Book Review: Buy Yourself the Fscking Lillies

This was my easy vacation read. I really need a book tree to keep track of how these lovely stories come into my purview. This was on my wish list, but I found it at the book sale. Thanks book sale! Useful and funny/sad self help advice.

I took two pieces of advice to heart. Treat yourself kindly. Buy the lilies if they make your week. She mentioned that she cleaned her bathroom sink every night with some wonderful smelling cleaner. I bought some lavender spray and made this a habit. Small perfection.

If someone treats you poorly, it is not a reflection of you. Sometimes people are doing the best they can, not the best you wish they could.

A Running Reading List

At the end of every year, my mother and my friend Ann and I exchange our yearly reading lists. As a result, I have my lists from 2001 onward. Enjoy. Find yourself a good read.

Book List


Marie Rudisill – The Southern Haunting of Truman Capote

James Carville – Stinkin’ The Case for Loyalty

James Carville – And the Horse He Rode In On

James Carville – We’re Right and Their Wrong

Henry Miller – Moloch: Or This Gentile World

William Wiser – The Twilight Years: Paris in the 1930s

Peggy Guggenheim – Confessions Of An Art Addict

David Mamet – Writing in Restaurants

Louis Auchincloss – Woodrow Wilson

Marie Gordon – Joan of Arc

Douglas Brinkley – Rosa Parks

Deborah Tannen – The Argument Culture

Zora Neal Hurston – Their Eyes Were Watching God

Slavenka Drakulic – Care Europe : Life After Communism

Al Franken – Rush Limbaugh is a Big Fat Idiot

John Howard Griffin – Black Like Me

Milan Kundera – Testaments Betrayed

Steven Dunderson & Rob Morris – House and Home

Vincent Bugliosi – The Betrayal of America

Gerry Spence – How to Argue and Win Every Time

Milan Kundera – The Farewell Party

Sherwin B. Nuland –  Leonardo de Vinci

Alan M. Dershowitz – The Best Defense

Slavenka Krakulic – How We Survived Communism and Even Laughed

Eric Schlosser – Fast Food Nation

George H. Smith – Atheism: The Case Against God

Alan M. Dershowitz – Letters to a Young Lawyer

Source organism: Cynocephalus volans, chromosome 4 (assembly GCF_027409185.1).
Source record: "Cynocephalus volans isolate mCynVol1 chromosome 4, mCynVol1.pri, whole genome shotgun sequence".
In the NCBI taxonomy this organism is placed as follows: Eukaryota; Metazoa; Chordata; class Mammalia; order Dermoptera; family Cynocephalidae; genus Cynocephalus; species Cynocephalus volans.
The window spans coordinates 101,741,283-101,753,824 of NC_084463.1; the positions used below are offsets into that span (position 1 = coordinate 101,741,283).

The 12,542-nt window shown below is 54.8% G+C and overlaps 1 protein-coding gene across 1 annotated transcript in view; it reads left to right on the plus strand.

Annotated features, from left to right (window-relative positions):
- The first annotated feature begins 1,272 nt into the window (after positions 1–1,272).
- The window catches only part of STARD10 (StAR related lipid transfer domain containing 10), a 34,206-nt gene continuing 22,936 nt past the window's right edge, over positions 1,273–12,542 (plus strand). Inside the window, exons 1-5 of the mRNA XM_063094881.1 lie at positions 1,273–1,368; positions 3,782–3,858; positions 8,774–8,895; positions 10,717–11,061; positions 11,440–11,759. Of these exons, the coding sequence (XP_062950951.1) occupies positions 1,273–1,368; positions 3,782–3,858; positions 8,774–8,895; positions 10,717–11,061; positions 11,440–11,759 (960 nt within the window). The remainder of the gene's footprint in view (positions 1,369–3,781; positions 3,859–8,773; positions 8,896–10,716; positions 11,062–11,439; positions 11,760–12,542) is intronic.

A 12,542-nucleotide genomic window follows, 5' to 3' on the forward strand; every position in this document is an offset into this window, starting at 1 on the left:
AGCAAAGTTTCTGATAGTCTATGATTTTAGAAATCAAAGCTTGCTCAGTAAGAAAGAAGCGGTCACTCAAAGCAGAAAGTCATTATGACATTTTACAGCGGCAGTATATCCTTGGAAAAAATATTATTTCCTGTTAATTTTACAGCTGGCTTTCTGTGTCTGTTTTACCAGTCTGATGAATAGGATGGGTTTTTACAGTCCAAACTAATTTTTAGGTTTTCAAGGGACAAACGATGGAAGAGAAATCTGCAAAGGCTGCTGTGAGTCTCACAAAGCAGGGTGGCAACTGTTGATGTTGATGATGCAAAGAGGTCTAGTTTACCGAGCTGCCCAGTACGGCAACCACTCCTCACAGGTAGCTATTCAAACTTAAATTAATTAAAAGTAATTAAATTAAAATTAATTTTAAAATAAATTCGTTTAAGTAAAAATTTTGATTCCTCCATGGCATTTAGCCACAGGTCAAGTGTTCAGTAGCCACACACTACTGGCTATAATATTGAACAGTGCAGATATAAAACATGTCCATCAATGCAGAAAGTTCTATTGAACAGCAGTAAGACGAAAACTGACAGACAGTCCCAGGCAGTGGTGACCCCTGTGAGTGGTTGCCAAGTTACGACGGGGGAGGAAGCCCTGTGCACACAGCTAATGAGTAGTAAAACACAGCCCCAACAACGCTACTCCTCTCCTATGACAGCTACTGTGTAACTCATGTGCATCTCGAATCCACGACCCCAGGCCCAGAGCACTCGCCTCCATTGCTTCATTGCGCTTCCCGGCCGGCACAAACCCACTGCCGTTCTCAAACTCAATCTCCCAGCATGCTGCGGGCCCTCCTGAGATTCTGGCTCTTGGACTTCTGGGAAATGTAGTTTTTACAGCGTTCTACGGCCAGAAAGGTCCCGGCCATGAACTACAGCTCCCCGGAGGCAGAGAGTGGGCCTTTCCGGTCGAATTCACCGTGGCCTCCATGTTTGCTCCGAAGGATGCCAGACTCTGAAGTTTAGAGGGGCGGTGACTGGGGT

Alan M. Dershowitz – Reasonable Doubts

Michael Kingsley, ed. The Slate Diaries

Michael Paterniti – Driving Mr. Albert


Russel Martin – Beethoven’s Hair

Hermann Hesse – Steppenwolf

David Sedaris – Me Talk Pretty One Day

Dave Edmonds & John Eidenow – Wittgenstein’s Poker

David Sedaris – Naked

V.S. Naipaul – Among the Believers

V.S. Naipaul – Beyond Belief

Chris Matthews – Now Let Me Tell You What I Really Think

Michael Ondaatje – Anil’s Ghost

V.S. Naipaul – A Turn in the South

Viktor E. Frankl – Man’s Search for Meaning

Andrea Tone – Devices and Desires

David Sedaris – Barrel Fever

Christopher Hitchens – Letters to a Young Contrarian

Alain de Botton – The Art of Travel

Adam Haslett – You Are Not A Stranger Here

Michael Shermer – How We Believe

V.S. Naipaul – India: A Wounded Civilization

Colson Whitehead – John Henry Days


Penelope Hughes Hallett – The Immortal Dinner

Normal F. Cantor – In the Wake of the Plague: the Black Death and the World It Made

Greg Critser – Fat Land

Jim Collins – Good to Great

Candace Bushnell – Sex and the City

Samantha Weinberg – A Fish Caught in Time

Eric Schlosser – Reefer Madness

Michael Neumeier – Brand Gap

Simon Winchester – The Map that Changed the World

Frederick Lewis Allen – Only Yesterday

V.S. Naipaul – India: A Million Mutinies Now

Alexa Albert – Brothel: Mustang Ranch and It’s Women

James Laxer – Discovering America

Al Franken – Lies and the Lying Liars Who Tell Them

Robert Darnton: George Washington’s False Teeth: An Unconventional Guide to the Eighteenth Century

Don Delillo – White Noise

Jessica Warner – Craze: Gin and Debauchery in the Age of Reason

Simon Winchester – Krakatoa

Tony Horwitz – Confederates in the Attic: Dispatches from the Unfinished Civil War


Bill Bryson – In a Sunburned Country

Stanley Weintraub – Silent Night: The Story of the World War I Christmas Truce

Augusten Burroughs – Dry: A Memoir

Augusten Burroughs – Running with Scissors

Tony Horwitz – Baghdad Without a Map

Bill Bryson – Neither Here Nor There: Travels in Europe

Bill Bryson – Made in America: An Informal History of the English Language in the United States

Mary Roach – Stiff: The Curious Lives of Human Cadavers

Bill Bryson – Notes from a Small Island

Peter Mayle – A Year in Provence

David Lamb – The Arabs: Journey Beyond the Mirage

Audre Dubas, III – The House of Sand and Fury

Bill Bryson, ed. – the Best American Travel Writing, 2000

Geraldine Brooks – Nine Parts of Desire: The Hidden World of Islamic Women

Suze Orman – The Nine Steps to Financial Freedom

Cynthia and Anna Benson – Firm for Life

David Sedaris – Dress Your Family in Corduroy and Denim

Ian Frazier – The Best American Travel Writing, 2003